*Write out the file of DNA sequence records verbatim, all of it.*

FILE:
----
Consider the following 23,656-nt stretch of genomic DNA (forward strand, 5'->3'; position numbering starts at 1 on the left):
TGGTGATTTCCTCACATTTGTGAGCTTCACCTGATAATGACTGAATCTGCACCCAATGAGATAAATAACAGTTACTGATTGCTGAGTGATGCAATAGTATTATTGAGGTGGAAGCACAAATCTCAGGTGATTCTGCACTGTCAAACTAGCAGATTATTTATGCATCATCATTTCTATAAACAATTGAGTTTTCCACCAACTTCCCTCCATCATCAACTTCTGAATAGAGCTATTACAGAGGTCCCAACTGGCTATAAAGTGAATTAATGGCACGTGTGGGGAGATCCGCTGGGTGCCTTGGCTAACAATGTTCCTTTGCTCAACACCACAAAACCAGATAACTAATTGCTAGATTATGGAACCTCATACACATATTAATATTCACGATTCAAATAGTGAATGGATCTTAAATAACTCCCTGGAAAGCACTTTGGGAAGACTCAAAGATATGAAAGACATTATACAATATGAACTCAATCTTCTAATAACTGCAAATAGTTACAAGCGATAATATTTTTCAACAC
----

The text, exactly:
Consider the following 23,656-nt stretch of genomic DNA (forward strand, 5'->3'; position numbering starts at 1 on the left):
TGGTGATTTCCTCACATTTGTGAGCTTCACCTGATAATGACTGAATCTGCACCCAATGAGATAAATAACAGTTACTGATTGCTGAGTGATGCAATAGTATTATTGAGGTGGAAGCACAAATCTCAGGTGATTCTGCACTGTCAAACTAGCAGATTATTTATGCATCATCATTTCTATAAACAATTGAGTTTTCCACCAACTTCCCTCCATCATCAACTTCTGAATAGAGCTATTACAGAGGTCCCAACTGGCTATAAAGTGAATTAATGGCACGTGTGGGGAGATCCGCTGGGTGCCTTGGCTAACAATGTTCCTTTGCTCAACACCACAAAACCAGATAACTAATTGCTAGATTATGGAACCTCATACACATATTAATATTCACGATTCAAATAGTGAATGGATCTTAAATAACTCCCTGGAAAGCACTTTGGGAAGACTCAAAGATATGAAAGACATTATACAATATGAACTCAATCTTCTAATAACTGCAAATAGTTACAAGCGATAATATTTTTCAACAC